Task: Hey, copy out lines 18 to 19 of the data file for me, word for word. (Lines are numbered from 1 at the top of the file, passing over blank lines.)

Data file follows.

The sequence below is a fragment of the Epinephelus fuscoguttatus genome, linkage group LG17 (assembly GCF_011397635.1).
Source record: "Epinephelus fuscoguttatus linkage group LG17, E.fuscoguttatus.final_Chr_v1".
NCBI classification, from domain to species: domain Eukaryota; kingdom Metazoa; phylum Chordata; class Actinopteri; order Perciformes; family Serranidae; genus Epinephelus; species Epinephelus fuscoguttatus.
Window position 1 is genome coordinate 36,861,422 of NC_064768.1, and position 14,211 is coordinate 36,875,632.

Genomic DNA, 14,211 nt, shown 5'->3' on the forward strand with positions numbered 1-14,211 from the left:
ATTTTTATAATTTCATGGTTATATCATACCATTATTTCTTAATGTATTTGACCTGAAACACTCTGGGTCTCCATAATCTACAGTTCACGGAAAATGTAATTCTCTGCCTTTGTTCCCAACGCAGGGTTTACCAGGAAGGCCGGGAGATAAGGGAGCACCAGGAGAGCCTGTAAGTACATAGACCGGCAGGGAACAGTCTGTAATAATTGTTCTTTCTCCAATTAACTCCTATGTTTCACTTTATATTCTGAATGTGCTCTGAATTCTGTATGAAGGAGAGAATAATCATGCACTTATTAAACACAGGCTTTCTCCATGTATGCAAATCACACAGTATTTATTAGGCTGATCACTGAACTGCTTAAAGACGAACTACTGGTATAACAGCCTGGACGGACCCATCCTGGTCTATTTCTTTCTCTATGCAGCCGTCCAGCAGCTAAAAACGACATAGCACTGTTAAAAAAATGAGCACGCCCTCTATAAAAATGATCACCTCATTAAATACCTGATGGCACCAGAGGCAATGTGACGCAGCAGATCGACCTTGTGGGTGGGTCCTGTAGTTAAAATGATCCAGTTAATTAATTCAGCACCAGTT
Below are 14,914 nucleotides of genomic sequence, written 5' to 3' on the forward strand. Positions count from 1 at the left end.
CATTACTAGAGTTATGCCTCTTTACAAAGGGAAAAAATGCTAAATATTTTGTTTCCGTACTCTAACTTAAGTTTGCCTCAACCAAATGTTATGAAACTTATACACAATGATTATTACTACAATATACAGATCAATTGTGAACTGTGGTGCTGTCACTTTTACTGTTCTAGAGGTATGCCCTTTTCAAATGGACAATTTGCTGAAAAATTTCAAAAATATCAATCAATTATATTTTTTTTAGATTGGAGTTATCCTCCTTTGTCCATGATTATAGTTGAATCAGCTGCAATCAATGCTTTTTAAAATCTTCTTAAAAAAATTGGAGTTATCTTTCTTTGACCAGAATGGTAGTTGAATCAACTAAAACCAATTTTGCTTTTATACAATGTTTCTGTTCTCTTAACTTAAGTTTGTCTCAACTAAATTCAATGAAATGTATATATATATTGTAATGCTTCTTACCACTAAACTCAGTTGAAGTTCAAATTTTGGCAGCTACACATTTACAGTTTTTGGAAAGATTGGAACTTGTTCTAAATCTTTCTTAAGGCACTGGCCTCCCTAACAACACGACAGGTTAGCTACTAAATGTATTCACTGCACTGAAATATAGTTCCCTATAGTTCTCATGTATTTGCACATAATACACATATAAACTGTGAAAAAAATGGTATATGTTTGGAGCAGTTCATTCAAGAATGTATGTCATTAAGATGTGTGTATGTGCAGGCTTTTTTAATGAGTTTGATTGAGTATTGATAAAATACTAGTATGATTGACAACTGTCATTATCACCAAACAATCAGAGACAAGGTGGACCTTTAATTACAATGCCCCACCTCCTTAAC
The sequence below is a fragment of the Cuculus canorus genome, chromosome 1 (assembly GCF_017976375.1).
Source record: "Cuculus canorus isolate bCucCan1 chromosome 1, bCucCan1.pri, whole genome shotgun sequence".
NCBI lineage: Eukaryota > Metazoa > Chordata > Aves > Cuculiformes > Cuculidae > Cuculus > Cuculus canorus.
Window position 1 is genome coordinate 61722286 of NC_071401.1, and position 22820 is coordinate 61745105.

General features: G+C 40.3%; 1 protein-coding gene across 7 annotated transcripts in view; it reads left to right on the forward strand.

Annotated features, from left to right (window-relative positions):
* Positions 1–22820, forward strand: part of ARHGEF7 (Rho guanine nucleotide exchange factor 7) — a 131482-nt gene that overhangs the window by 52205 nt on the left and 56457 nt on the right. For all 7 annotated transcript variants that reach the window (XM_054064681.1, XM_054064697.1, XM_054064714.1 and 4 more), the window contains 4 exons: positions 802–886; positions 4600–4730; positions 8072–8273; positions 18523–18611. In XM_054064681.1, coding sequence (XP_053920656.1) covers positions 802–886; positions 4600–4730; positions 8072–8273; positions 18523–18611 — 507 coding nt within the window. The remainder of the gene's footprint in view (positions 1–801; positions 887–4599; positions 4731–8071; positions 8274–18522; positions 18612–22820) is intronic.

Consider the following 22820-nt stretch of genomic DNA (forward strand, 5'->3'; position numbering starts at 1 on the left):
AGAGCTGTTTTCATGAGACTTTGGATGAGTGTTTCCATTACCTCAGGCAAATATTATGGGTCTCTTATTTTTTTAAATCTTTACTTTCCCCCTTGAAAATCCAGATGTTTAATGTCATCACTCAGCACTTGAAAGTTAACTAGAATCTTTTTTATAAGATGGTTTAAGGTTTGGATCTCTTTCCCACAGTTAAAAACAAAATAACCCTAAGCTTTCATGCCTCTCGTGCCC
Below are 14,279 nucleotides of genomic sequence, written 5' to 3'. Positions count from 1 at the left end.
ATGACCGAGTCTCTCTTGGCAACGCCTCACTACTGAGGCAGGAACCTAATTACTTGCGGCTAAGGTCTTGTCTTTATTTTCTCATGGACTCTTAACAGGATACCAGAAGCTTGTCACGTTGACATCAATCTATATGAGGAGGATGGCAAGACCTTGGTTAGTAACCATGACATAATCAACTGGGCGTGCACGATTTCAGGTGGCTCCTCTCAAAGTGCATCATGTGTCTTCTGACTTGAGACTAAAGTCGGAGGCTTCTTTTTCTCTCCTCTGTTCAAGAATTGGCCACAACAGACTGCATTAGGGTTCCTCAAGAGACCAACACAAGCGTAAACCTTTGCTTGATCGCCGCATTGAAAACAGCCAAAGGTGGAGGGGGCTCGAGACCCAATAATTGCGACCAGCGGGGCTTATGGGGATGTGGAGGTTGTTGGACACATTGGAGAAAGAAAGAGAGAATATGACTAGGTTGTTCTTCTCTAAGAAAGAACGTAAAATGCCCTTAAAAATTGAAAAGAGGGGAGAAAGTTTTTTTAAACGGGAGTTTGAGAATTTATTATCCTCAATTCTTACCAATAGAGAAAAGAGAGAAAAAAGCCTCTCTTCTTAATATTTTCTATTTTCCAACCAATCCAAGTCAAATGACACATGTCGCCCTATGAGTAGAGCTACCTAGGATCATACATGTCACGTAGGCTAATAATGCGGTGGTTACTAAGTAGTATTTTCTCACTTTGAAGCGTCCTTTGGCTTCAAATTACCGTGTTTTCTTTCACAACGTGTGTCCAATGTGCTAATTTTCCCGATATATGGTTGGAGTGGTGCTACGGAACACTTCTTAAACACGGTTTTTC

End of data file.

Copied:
Below are 14,279 nucleotides of genomic sequence, written 5' to 3'. Positions count from 1 at the left end.
ATGACCGAGTCTCTCTTGGCAACGCCTCACTACTGAGGCAGGAACCTAATTACTTGCGGCTAAGGTCTTGTCTTTATTTTCTCATGGACTCTTAACAGGATACCAGAAGCTTGTCACGTTGACATCAATCTATATGAGGAGGATGGCAAGACCTTGGTTAGTAACCATGACATAATCAACTGGGCGTGCACGATTTCAGGTGGCTCCTCTCAAAGTGCATCATGTGTCTTCTGACTTGAGACTAAAGTCGGAGGCTTCTTTTTCTCTCCTCTGTTCAAGAATTGGCCACAACAGACTGCATTAGGGTTCCTCAAGAGACCAACACAAGCGTAAACCTTTGCTTGATCGCCGCATTGAAAACAGCCAAAGGTGGAGGGGGCTCGAGACCCAATAATTGCGACCAGCGGGGCTTATGGGGATGTGGAGGTTGTTGGACACATTGGAGAAAGAAAGAGAGAATATGACTAGGTTGTTCTTCTCTAAGAAAGAACGTAAAATGCCCTTAAAAATTGAAAAGAGGGGAGAAAGTTTTTTTAAACGGGAGTTTGAGAATTTATTATCCTCAATTCTTACCAATAGAGAAAAGAGAGAAAAAAGCCTCTCTTCTTAATATTTTCTATTTTCCAACCAATCCAAGTCAAATGACACATGTCGCCCTATGAGTAGAGCTACCTAGGATCATACATGTCACGTAGGCTAATAATGCGGTGGTTACTAAGTAGTATTTTCTCACTTTGAAGCGTCCTTTGGCTTCAAATTACCGTGTTTTCTTTCACAACGTGTGTCCAATGTGCTAATTTTCCCGATATATGGTTGGAGTGGTGCTACGGAACACTTCTTAAACACGGTTTTTC